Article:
Government

Seeing Eye Puppy Raisers Thank Roseland Borough Council for Support

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Sharon Kessel & Fallon with Roseland Mayor John Duthie Credits: Rich Leonard
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Sharon Kessel and Fallon Address Roseland Borough Council Credits: Rich Leonard
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Fallon (center) and fellow graduates carved into watermelon centerpiece at their graduation from the program Credits: Rich Leonard
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Puppy-raisers and puppies take over the Roseland Borough Hall multipurpose room each Thursday. Credits: Rich Leonard
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ROSELAND, NJ - This week the Roseland Borough Council Meeting went to the dogs for a short time. Stopping by to see the Council was 16-month-old Fallon, a puppy being raised to hopefully soon be a Seeing Eye Dog.

Fallon was accompanied by his volunteer puppy-raiser, Sharon Kessel of West Orange, who spoke for Fallon and all the volunteers and dogs in the Eyes of Hope Essex County Puppy Raiser Club.

Each Thursday, the multipurpose room of the Borough Hall is filled with the dogs and their puppy-raisers, all under the watchful eye of expert club leaders who review all the dogs. Breeds include German Shepherds, Labrador Retrievers, Golden Retrievers and a Lab/Golden cross. Kessel said she and Fallon went to the council meeting to say thank you.

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“Without the space, we would never be as successful as we are,” said Kessel.

The council visit was especially poignant for Kessel as Fallon will be handed back to The Seeing Eye, based out of Morristown, on March 3. There, Fallon will undergo professional guide-dog training before being placed with a visually impaired person.

Kessel has had Fallon since the puppy was seven weeks old.

“It’s sad, and you cry, and then get another puppy to raise,” said Kessel, when asked if it was hard giving up a dog she’s raised for 15 months.

Kessel said being a puppy-raiser involves investing a lot of time and effort with the dog.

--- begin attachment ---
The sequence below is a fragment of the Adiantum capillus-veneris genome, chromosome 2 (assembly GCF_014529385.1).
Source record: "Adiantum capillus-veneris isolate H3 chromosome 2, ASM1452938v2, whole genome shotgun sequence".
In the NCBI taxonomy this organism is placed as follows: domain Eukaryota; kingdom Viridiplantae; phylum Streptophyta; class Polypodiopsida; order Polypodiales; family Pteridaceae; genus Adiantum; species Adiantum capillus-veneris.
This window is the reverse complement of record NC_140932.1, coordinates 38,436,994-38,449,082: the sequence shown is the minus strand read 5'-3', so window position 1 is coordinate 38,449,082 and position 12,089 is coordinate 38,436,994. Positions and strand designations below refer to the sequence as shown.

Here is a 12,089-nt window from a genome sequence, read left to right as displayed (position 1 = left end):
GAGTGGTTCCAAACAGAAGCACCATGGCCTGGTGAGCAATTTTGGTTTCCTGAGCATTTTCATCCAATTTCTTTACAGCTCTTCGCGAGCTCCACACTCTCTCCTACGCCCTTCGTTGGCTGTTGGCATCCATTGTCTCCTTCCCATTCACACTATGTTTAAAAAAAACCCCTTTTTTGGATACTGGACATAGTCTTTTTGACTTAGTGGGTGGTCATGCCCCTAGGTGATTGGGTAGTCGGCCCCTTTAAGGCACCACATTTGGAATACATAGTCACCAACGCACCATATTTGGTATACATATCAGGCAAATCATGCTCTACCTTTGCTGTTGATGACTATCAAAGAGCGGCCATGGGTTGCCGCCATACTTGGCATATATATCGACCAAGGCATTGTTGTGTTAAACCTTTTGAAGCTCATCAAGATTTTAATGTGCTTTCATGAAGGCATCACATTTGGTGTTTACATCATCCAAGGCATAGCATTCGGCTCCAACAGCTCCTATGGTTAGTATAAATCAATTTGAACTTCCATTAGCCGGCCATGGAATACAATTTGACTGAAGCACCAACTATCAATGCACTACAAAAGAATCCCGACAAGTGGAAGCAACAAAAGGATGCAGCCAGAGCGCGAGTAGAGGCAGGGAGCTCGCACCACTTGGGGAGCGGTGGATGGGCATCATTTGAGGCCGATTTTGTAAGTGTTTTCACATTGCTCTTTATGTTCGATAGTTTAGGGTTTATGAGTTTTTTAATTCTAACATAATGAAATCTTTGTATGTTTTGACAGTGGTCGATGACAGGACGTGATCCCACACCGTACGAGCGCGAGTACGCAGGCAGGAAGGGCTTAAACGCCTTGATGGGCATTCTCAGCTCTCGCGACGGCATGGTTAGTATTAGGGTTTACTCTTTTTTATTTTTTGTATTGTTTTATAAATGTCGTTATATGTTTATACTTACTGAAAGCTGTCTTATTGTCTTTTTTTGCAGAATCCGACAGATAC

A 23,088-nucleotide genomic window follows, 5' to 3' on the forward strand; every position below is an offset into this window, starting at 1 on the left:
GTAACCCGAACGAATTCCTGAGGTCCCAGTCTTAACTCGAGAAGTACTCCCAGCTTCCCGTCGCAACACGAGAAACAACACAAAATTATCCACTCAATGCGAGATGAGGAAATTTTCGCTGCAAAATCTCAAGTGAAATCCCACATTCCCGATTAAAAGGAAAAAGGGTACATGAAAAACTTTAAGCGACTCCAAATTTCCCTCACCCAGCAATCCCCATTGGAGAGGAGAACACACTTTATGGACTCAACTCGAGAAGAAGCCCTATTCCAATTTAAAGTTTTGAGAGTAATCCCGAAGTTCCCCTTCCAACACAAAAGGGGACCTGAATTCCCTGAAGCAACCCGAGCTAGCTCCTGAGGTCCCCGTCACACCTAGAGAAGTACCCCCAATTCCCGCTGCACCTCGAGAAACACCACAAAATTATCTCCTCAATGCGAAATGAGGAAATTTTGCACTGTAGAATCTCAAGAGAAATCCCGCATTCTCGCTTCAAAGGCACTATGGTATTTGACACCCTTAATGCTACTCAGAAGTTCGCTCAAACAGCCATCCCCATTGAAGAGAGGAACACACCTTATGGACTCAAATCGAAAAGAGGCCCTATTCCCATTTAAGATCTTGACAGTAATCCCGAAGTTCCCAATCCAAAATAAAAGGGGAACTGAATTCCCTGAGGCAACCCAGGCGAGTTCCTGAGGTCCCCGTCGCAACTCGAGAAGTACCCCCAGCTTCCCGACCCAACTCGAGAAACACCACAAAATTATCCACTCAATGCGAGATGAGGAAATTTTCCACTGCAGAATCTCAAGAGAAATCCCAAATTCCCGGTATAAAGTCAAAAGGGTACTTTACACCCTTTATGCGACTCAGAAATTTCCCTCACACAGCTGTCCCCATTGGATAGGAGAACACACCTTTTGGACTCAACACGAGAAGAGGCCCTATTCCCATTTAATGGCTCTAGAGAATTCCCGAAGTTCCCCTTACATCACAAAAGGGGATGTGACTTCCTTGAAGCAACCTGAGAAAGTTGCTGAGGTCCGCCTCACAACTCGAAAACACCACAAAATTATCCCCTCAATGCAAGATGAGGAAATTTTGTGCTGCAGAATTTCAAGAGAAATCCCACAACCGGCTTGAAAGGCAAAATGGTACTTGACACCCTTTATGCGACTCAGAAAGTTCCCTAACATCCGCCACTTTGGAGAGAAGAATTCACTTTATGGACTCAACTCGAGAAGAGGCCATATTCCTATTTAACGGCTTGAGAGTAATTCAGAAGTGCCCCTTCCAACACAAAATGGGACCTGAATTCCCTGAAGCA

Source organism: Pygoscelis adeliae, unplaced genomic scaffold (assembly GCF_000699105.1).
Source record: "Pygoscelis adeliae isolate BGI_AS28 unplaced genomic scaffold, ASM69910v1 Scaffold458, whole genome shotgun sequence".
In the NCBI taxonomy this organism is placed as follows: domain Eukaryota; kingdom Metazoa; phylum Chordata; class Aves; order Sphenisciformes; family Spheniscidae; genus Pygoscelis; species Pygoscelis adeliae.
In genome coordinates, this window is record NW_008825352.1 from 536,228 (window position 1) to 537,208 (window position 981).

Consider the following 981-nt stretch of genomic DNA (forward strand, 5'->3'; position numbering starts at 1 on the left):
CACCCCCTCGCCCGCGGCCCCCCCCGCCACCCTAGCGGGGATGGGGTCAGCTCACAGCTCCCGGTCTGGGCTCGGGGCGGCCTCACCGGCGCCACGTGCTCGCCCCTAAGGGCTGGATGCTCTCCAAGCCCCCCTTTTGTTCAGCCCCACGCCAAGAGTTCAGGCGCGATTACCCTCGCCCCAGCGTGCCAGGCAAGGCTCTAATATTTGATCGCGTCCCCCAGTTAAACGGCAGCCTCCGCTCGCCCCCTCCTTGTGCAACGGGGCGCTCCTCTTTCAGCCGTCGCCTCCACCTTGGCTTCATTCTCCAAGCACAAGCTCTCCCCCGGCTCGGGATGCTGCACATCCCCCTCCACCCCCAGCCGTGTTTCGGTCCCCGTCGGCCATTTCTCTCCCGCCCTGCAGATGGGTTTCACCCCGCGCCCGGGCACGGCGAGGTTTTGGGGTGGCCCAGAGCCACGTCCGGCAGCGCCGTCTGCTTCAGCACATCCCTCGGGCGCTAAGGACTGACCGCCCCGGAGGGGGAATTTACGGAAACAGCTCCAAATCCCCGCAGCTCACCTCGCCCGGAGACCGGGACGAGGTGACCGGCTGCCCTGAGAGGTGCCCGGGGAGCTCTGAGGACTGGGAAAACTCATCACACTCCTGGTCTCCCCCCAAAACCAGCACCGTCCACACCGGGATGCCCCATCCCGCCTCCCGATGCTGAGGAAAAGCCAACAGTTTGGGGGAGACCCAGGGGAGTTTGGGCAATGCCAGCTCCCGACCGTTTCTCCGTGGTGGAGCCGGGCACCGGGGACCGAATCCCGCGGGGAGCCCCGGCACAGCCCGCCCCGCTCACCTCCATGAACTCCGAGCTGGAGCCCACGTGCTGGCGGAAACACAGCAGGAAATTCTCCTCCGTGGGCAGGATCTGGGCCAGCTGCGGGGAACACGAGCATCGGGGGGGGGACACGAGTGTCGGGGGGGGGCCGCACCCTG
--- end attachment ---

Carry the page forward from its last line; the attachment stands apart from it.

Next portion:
“We nurture and care for them until they are 13-16 months old, teaching them basic manners and commands, how to handle social situations, how to ignore other dogs, take them on trips to get used to new locations, etc.,” she said.

Puppy-raisers who are interested in the program speak with the Seeing Eye staff initially and then the club leader in their area. If invited, the interested individual attends a club meeting to fill out an application to raise a puppy. They are also asked for references, who are contacted before being accepted into the program.

Over the past 22 years, through the Roseland program, 30-40 puppies per year have been raised for the program. Seeing Eye dogs are placed in the United States, Canada or Puerto Rico with visually impaired individuals who qualify. 

When a person gets a dog, a required $150 fee includes transportation for the person to the Seeing Eye, four weeks of stay at the Seeing Eye campus and all the training and equipment needed. Veterans in need of a Seeing Eye dog are charged only $1.

One question Kessel often hears is, “are the dogs adoptable?” if they don’t pass the training program.

“First right of refusal goes to the puppy raiser, then to law enforcement as a police dog if the dog is qualified, and if those both don’t happen, public adoption is available,” said Kessel.  

According to Kessel, there is a two-to-three-year waiting list for dogs that are put up for adoption. Kessel said she and Fallon went to the council to show what the community can do together.

“It is a good thing for a community to open up facilities for those in need. Dogs are a lifesaver,” said Kessel.

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